At the Buffet

Old-style apprenticeship programs had ceased to exist by the time I began my journey in craft. But I never would have fit into a traditional apprenticeship scheme. I wasn’t settled enough for the discipline or capable of listening to and grasping all the directions. So I picked things up in a helter-skelter manner, and instead of a master-apprentice relationship, I had a series of mentors and benefactors. They were people who understood that I absorbed things at my rate, and all of them found that I learned best through what I’ll call the buffet method of learning.
In the buffet learning method, knowledge is laid out for you to sample. Then, when you become spellbound by some item in the buffet, your patron feeds you additional knowledge that you gradually absorb, master, and incorporate. There is nothing ingenious about it. It’s just a practical method of transferring needed information so the student can absorb it.

There are disadvantages to the buffet system. One of the shortcomings is that there is no organization or pattern to it, which is why some things are hard to pass on through it as a system. But, eventually, you realize there are holes in your education and start backtracking to get what you missed. For me, it’s why my library has hundreds of books. But others may do well with classes at community colleges, craft schools, and the like.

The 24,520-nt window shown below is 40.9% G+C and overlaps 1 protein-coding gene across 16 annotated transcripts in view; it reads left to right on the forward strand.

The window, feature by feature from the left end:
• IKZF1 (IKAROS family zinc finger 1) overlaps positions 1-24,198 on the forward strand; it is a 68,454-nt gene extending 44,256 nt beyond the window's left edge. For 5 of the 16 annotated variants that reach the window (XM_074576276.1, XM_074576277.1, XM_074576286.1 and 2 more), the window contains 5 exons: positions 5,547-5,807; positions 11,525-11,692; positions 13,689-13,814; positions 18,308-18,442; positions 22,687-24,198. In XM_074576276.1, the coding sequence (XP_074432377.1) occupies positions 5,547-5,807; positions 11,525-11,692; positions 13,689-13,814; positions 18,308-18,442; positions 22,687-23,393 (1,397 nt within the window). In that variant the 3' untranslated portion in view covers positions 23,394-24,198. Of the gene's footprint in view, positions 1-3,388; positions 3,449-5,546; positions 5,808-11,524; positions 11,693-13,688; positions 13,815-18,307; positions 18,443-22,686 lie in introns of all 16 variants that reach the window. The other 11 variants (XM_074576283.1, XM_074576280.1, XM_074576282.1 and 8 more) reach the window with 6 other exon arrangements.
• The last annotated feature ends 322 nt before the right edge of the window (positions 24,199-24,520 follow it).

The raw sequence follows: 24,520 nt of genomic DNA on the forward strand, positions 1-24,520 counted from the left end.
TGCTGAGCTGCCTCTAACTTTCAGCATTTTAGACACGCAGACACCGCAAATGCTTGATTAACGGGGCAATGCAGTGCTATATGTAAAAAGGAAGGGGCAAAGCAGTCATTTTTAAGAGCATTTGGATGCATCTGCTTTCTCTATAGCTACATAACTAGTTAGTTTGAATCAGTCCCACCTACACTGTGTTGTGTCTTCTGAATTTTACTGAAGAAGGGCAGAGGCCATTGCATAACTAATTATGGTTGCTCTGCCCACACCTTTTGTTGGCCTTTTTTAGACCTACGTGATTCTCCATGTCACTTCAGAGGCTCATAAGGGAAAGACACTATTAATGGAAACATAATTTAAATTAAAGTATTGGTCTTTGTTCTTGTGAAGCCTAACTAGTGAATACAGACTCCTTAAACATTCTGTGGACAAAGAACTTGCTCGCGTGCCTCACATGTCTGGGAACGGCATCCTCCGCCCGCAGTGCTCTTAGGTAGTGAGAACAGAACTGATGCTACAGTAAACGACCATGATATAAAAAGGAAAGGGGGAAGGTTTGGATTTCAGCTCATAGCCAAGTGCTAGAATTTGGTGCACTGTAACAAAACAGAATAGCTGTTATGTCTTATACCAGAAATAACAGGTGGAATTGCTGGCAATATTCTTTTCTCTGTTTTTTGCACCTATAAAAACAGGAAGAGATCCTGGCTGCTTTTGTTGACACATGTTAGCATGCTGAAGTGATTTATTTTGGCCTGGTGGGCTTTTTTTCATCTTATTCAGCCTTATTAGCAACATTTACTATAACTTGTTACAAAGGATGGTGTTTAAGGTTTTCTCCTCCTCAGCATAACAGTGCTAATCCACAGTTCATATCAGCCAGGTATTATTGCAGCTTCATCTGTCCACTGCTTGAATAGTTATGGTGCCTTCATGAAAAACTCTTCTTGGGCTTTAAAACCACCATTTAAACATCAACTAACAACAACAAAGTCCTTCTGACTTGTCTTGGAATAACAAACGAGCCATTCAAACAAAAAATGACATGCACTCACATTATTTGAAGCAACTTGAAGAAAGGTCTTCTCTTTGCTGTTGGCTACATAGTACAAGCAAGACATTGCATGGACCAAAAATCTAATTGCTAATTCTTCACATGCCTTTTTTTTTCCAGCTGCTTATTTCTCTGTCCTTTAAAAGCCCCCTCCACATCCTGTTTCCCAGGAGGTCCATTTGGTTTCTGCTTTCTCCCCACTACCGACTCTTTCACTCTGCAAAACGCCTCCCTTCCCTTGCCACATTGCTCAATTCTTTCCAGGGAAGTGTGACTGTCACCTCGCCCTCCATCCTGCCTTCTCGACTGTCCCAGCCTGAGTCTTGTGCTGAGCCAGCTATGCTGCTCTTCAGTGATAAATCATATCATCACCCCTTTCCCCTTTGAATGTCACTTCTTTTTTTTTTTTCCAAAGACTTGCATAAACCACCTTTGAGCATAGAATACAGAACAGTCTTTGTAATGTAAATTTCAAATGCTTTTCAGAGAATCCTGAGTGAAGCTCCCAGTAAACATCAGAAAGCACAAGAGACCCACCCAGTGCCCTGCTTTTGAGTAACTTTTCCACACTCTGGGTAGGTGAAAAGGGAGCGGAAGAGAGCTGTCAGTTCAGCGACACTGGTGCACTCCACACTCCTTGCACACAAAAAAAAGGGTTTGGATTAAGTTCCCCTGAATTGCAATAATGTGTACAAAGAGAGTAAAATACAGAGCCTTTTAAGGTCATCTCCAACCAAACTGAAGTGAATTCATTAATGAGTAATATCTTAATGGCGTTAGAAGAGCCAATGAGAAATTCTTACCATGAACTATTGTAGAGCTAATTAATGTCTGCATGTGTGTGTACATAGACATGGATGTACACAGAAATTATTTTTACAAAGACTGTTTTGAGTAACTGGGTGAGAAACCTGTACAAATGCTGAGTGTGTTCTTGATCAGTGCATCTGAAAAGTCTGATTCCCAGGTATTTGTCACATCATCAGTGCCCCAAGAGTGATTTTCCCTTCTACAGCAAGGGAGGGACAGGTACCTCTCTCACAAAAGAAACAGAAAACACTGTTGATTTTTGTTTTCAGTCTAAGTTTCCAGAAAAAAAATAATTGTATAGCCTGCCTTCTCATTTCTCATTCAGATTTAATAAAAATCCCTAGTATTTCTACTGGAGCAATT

Many people come to art and crafts as secondary vocations later in life. Even if vocational apprenticeships still existed, they would not be appropriate. Simarlily most are not going to apply to formal art programs at colleges. Instead, most will paste together a method of tuition that will be a combination of classes, books, videos, and mentorships – a buffet system of learning.
Formally trained artists can sometimes disparage people who have mastered their skills without formal training. But anyone looking at the broader world of arts and crafts over the centuries might see that the informally educated produced vast quantities of valued art and craft items.
If all that was available were that produced by art school graduates, the world would be an artistically impoverished landscape.

One Reply to “At the Buffet”

  1. punning off your word ‘buffet’–Ina Garten had no formal training in cooking and look at the empire she has created. Learning at your own pace has its benefits.

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